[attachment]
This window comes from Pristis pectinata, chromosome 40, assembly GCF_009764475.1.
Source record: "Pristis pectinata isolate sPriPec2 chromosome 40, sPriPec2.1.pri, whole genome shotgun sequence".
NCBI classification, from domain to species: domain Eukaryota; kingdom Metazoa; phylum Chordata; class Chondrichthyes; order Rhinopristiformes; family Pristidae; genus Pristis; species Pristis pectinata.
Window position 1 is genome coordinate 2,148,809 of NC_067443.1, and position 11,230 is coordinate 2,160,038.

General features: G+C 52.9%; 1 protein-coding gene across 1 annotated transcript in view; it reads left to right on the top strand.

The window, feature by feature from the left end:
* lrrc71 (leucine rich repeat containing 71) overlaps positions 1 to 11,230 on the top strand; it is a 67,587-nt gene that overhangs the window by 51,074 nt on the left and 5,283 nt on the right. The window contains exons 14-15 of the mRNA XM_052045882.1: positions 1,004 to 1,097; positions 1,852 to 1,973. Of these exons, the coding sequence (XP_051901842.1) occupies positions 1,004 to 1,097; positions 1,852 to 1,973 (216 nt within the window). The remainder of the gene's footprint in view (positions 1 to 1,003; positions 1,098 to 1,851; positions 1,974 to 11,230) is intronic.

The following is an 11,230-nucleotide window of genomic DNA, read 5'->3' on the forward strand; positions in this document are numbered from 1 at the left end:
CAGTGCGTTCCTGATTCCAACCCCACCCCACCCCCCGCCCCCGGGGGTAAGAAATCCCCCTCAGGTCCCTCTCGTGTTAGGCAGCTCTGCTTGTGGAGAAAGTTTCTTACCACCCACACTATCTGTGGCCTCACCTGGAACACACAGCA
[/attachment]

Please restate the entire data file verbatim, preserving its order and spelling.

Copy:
This window comes from Pristis pectinata, chromosome 40, assembly GCF_009764475.1.
Source record: "Pristis pectinata isolate sPriPec2 chromosome 40, sPriPec2.1.pri, whole genome shotgun sequence".
NCBI classification, from domain to species: domain Eukaryota; kingdom Metazoa; phylum Chordata; class Chondrichthyes; order Rhinopristiformes; family Pristidae; genus Pristis; species Pristis pectinata.
Window position 1 is genome coordinate 2,148,809 of NC_067443.1, and position 11,230 is coordinate 2,160,038.

General features: G+C 52.9%; 1 protein-coding gene across 1 annotated transcript in view; it reads left to right on the top strand.

The window, feature by feature from the left end:
* lrrc71 (leucine rich repeat containing 71) overlaps positions 1 to 11,230 on the top strand; it is a 67,587-nt gene that overhangs the window by 51,074 nt on the left and 5,283 nt on the right. The window contains exons 14-15 of the mRNA XM_052045882.1: positions 1,004 to 1,097; positions 1,852 to 1,973. Of these exons, the coding sequence (XP_051901842.1) occupies positions 1,004 to 1,097; positions 1,852 to 1,973 (216 nt within the window). The remainder of the gene's footprint in view (positions 1 to 1,003; positions 1,098 to 1,851; positions 1,974 to 11,230) is intronic.

The following is an 11,230-nucleotide window of genomic DNA, read 5'->3' on the forward strand; positions in this document are numbered from 1 at the left end:
CAGTGCGTTCCTGATTCCAACCCCACCCCACCCCCCGCCCCCGGGGGTAAGAAATCCCCCTCAGGTCCCTCTCGTGTTAGGCAGCTCTGCTTGTGGAGAAAGTTTCTTACCACCCACACTATCTGTGGCCTCACCTGGAACACACAGCA